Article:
“Just like humans, sometimes dogs have bad days or do not get along with a particular dog,” said Sullivan. “If it’s that kind of day, consider coming back another time.”
If your dog barks incessantly, doesn’t listen to your commands, can’t sit still or wanders to the point that he or she disturbs other customers, he or she might not be the best patio companion. “Take me, for example," said Moorehouse. "I have a dog that I know is very excitable, and I know not to bring it to a restaurant." Matozzo advises owners to take their dog for a walk before their meal so they’re tired out a bit and ready to chill out on the patio.
Sandoval said servers at Tavernita will first warn the owner that their dog needs to behave, and only as a last resort will the customer be asked to leave the patio. “Once some else [in the restaurant] is uncomfortable or complaining, then we have to act on it,” he said.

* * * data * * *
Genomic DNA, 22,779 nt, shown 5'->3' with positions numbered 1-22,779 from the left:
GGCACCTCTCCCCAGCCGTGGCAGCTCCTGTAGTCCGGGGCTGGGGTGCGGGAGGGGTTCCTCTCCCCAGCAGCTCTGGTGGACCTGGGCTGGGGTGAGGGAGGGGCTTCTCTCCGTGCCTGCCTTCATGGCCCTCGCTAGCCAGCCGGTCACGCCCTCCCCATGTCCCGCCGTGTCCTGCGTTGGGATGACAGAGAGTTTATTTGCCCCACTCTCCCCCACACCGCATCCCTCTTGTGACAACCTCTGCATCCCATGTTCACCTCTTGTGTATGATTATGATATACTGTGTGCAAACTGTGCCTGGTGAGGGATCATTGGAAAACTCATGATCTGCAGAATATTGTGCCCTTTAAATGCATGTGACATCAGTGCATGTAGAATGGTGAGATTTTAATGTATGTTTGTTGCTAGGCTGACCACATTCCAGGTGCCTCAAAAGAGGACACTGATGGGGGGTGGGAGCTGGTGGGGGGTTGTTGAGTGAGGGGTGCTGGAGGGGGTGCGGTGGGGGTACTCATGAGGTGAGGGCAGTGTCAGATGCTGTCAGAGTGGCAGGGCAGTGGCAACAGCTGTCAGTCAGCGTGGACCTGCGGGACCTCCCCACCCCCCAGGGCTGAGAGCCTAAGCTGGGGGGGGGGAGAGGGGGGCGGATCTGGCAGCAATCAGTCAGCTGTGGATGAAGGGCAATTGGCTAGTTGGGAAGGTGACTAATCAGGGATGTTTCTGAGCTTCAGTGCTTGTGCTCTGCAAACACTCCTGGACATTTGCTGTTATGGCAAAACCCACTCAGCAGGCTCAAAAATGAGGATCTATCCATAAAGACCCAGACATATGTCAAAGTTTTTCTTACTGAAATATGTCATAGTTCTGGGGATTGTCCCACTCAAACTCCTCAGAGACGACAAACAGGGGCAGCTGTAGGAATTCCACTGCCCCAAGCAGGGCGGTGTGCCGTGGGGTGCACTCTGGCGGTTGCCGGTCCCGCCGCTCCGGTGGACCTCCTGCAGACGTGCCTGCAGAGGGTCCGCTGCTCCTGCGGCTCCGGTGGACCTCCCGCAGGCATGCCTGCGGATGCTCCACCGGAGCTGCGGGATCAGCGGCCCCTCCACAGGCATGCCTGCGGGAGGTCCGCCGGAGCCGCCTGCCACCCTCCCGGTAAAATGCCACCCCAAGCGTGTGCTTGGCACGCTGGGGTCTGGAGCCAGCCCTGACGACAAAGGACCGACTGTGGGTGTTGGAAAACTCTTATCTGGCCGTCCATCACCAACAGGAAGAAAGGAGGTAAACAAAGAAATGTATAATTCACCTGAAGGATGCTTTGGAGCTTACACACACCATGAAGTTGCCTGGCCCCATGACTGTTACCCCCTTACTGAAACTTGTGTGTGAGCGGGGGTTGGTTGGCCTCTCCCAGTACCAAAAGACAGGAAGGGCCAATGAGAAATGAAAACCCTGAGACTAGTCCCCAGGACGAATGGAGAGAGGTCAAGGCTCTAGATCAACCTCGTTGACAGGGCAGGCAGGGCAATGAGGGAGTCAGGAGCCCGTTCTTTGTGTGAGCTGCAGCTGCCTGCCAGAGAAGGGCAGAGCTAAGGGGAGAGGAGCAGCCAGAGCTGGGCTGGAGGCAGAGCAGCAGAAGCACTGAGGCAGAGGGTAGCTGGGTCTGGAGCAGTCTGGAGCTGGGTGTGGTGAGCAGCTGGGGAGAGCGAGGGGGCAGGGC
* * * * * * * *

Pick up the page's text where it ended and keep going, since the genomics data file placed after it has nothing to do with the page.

CALL AHEAD IF YOU CAN
Though most restaurants don’t take reservations for outdoor seating, Nick Ostapczuk, general manager at Bangers & Lace in Wicker Park, encourages dog owners to call ahead about seating availability to avoid waiting around for an open table with an impatient dog. “It’s always better to be safe than sorry,” he said.
Upon request or just as part of regular service, many restaurants will offer to call or text you when your table is ready, leaving you free to take your dog for a walk while you wait.
Along with saving dog owners from playing the waiting game, Sandoval said a call ahead could also save them from a wasted visit if the patio is closed due to bad weather conditions. “Our whole staff stays informed on the weather hour-by-hour,” he said. “If we know that it is very likely that it is going to rain and someone calls to tell us that they are going to bring their dog, we can explain to them that in the case of rain, unfortunately, the patio will be closed and we cannot allow your dog inside.”